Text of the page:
4. Third-Party Security Evaluations
Regularly evaluate the security measures of partners. This includes assessing their compliance with cybersecurity standards and your firm’s specific security requirements. However, these evaluations cannot replace internal protocols used to reduce third-party security risks.
Here are the steps that such an evaluation may take.
|1. Initial Assessment
|Review the third-party’s current cybersecurity policies and practices.
|Identifies baseline security posture.
|2. Compliance Check
|Verify their adherence to relevant cybersecurity standards.
|Ensures regulatory compliance.
|3. Security Audit
|Conduct or review recent security audits of the third-party.
|Provides detailed insight into security practices.
|4. Vulnerability Analysis
|Evaluate their system for potential vulnerabilities and risks.
|Highlights areas needing improvement.
|5. Contract Review
|Ensure cybersecurity clauses and requirements are included in contracts.
|Legally binds the third-party to maintain certain security standards.
|6. Continuous Monitoring
|Establish ongoing monitoring of their security posture.
|Keeps track of security changes and potential new risks.
|7. Response Planning
|Review their incident response plans and protocols.
|Prepares for coordinated action in case of a cybersecurity event.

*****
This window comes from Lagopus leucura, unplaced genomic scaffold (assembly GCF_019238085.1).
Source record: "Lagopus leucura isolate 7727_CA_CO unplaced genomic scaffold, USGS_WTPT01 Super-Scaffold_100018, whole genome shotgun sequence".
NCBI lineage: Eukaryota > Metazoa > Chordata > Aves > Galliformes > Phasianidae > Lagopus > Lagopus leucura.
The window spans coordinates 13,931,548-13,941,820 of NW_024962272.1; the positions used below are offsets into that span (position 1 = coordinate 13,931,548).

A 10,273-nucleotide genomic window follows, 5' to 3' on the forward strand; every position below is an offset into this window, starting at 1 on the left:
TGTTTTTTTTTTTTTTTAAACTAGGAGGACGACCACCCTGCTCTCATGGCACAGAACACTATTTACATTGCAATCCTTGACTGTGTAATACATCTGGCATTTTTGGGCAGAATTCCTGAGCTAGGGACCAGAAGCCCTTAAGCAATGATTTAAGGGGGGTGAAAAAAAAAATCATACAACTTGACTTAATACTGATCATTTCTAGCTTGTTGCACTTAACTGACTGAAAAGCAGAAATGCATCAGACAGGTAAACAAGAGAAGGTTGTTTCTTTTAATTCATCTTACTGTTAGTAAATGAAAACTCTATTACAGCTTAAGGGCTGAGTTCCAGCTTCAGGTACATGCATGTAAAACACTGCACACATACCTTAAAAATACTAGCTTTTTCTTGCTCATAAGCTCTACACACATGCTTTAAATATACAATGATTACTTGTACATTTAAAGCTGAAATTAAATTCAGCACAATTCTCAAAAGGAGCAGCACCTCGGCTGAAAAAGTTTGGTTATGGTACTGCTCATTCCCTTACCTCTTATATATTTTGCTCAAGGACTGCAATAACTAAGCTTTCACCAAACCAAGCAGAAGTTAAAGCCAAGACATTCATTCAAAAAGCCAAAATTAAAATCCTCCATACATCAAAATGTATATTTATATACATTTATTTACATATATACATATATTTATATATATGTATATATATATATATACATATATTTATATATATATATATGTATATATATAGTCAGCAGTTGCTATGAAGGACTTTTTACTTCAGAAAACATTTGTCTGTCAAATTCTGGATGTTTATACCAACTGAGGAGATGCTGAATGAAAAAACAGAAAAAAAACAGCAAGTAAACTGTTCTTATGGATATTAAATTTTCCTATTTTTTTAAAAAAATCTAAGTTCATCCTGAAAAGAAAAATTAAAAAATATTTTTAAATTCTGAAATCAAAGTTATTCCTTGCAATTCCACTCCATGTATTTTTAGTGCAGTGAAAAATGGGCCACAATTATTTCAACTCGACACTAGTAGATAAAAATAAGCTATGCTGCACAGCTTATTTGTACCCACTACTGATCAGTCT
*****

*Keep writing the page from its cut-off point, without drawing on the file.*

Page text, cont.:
5. Data Encryption
Encrypting sensitive data, both in transit and at rest, is crucial. This practice ensures that even if unauthorized individuals gain access to data, it remains unreadable and secure. It’s also important to regularly update encryption protocols to stay ahead of emerging decryption techniques.
6. The Zero-Trust Model
The Zero-Trust model always requires verification for anyone attempting to access network resources. This approach addresses the evolving tactics of cyber attackers by constantly validating user identities and access privileges. This continuous authentication approach is particularly effective against tactics that exploit credentials and identity weaknesses.
7. Know Who is In Your Database
The clients you serve will increase or decrease the size of the target on your firm. For instance, Article 7 of China’s National Intelligence Law states that all citizens must participate in national intelligence work when compelled to do so. This means that if you handle clients who conduct business in China, you will be a target.
That doesn’t mean you have to cut ties with every client who decides to expand to China. However, it does mean that you need to bolster your cybersecurity measures if a client makes this choice.
Enhance Your Firm’s Security Measures With a Strong Cybersecurity Team
While legal professionals have an obligation to uphold cybersecurity best practices in their firms, managing advanced technologies can be difficult. Most professionals at a legal practice are already incredibly busy and basic cybersecurity systems just won’t cut it.
That’s what makes Redpoint Cybersecurity ideal for law firms. Our military-grade cybersecurity team can fully manage your firm’s cybersecurity. Our services include 24×7 network monitoring, proactive threat hunting, and managed incident response.
Reach out to us today to find out more about how we can help.